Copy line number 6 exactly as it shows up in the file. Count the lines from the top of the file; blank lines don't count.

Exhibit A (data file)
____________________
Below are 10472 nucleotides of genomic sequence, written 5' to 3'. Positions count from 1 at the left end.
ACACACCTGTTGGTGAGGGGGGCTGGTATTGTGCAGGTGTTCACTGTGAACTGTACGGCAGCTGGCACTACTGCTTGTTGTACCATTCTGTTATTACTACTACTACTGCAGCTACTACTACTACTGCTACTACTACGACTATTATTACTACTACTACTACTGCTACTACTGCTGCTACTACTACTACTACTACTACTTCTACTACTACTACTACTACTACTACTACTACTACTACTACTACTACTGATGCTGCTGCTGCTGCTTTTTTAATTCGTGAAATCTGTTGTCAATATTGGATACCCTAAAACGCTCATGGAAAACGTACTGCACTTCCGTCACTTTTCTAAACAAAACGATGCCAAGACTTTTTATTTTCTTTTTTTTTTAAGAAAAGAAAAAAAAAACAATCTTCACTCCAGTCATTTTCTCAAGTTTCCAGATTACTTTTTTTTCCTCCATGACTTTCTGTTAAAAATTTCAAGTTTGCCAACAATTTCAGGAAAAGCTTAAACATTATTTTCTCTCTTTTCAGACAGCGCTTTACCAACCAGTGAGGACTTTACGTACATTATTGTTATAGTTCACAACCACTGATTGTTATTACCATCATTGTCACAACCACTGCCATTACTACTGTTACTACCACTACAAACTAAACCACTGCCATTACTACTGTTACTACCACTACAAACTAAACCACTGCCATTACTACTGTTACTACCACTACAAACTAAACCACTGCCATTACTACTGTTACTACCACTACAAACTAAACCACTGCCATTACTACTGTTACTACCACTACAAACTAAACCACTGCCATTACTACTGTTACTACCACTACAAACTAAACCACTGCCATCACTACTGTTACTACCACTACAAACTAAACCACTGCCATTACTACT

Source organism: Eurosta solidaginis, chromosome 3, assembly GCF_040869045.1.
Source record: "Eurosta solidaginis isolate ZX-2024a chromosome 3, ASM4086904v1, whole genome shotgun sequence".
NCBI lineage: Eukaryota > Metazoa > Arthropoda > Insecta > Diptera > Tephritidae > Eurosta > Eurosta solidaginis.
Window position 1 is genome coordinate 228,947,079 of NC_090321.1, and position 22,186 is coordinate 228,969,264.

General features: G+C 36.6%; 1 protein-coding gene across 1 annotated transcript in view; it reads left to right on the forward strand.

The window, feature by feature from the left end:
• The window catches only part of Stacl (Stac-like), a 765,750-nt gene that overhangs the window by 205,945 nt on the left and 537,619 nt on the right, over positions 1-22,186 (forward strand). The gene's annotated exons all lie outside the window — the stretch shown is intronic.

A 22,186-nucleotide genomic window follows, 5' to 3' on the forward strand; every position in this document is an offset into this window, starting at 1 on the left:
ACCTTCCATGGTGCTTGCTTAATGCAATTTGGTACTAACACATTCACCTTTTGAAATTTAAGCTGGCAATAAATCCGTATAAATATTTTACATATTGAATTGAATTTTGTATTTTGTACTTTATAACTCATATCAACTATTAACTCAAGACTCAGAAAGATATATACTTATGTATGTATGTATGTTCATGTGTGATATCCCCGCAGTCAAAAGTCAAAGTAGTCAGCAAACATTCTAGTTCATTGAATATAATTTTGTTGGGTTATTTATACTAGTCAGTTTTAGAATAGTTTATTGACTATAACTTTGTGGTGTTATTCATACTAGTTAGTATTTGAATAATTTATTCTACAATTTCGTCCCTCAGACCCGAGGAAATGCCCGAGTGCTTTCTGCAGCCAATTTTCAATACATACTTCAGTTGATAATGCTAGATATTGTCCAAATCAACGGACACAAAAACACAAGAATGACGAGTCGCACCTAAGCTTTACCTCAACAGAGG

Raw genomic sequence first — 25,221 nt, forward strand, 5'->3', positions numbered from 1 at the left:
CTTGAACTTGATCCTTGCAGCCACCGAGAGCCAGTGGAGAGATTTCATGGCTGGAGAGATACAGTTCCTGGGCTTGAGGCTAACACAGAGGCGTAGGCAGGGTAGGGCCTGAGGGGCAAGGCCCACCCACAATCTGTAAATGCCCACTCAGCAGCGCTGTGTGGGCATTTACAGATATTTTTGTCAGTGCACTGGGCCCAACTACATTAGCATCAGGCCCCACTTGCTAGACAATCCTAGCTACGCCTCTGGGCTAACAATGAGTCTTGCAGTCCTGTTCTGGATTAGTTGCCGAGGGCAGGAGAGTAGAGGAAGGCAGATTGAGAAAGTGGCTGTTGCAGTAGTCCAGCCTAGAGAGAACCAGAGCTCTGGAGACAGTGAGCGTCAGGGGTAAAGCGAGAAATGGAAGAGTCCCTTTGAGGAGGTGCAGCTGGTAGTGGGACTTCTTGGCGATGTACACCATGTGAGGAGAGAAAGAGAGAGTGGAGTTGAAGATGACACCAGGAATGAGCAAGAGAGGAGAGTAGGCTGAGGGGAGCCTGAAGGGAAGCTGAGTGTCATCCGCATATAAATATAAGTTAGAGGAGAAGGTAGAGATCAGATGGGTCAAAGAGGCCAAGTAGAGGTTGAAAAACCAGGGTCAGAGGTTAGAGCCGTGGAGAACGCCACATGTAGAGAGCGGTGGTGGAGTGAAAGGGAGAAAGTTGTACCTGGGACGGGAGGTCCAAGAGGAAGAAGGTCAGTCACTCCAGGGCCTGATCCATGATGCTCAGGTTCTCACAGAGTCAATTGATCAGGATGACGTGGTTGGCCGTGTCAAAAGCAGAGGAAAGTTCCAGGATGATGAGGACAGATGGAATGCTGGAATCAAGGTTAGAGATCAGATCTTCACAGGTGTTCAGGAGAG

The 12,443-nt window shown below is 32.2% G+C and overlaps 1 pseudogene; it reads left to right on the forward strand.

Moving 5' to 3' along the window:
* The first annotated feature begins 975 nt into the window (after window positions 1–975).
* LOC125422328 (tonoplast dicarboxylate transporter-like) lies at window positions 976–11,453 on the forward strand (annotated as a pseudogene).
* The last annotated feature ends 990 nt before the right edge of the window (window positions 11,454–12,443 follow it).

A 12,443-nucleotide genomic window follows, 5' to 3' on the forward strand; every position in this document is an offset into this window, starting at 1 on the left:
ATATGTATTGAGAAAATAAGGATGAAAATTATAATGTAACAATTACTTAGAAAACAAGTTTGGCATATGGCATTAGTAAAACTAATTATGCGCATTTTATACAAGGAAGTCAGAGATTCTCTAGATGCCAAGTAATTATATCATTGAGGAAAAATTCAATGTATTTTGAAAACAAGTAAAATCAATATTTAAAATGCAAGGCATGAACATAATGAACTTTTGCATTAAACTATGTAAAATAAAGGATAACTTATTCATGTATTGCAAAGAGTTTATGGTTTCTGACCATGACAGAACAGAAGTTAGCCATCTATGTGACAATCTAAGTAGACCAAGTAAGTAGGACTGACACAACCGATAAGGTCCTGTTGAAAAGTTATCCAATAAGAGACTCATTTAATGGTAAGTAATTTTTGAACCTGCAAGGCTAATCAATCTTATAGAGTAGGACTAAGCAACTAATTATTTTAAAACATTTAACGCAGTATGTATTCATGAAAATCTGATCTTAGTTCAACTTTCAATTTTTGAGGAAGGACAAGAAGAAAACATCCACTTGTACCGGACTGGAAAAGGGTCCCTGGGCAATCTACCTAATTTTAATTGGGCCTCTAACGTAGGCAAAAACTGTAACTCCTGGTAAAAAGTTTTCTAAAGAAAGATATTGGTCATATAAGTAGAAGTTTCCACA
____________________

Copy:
Window position 1 is genome coordinate 228,947,079 of NC_090321.1, and position 22,186 is coordinate 228,969,264.